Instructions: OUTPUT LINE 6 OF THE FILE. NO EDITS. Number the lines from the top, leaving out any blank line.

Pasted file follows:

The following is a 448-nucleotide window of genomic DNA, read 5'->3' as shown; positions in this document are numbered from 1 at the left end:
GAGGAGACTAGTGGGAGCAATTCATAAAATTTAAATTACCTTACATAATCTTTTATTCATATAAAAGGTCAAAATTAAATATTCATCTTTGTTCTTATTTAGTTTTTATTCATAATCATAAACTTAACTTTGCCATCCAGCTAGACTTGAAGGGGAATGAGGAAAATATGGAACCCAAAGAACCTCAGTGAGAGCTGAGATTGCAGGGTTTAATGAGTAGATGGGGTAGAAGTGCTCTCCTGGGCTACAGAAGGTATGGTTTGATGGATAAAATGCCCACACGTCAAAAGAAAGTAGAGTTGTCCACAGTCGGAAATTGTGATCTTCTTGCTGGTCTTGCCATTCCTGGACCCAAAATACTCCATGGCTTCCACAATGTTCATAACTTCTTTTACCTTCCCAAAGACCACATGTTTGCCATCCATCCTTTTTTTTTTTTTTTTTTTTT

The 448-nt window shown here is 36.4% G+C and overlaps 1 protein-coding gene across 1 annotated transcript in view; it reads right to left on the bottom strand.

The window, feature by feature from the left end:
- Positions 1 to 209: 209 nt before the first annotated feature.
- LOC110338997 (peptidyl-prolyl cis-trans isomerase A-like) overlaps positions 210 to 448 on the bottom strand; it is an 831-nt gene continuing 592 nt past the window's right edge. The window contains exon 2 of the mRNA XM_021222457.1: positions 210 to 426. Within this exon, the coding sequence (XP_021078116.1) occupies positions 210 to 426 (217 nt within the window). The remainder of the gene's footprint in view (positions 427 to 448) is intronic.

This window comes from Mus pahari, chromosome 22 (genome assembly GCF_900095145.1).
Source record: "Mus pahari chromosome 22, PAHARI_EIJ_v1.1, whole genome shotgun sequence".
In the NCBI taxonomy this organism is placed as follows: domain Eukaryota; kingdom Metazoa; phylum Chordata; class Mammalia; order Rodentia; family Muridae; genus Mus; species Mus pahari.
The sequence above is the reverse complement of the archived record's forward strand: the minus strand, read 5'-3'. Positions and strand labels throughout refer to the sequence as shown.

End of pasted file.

- LOC110338997 (peptidyl-prolyl cis-trans isomerase A-like) overlaps positions 210 to 448 on the bottom strand; it is an 831-nt gene continuing 592 nt past the window's right edge. The window contains exon 2 of the mRNA XM_021222457.1: positions 210 to 426. Within this exon, the coding sequence (XP_021078116.1) occupies positions 210 to 426 (217 nt within the window). The remainder of the gene's footprint in view (positions 427 to 448) is intronic.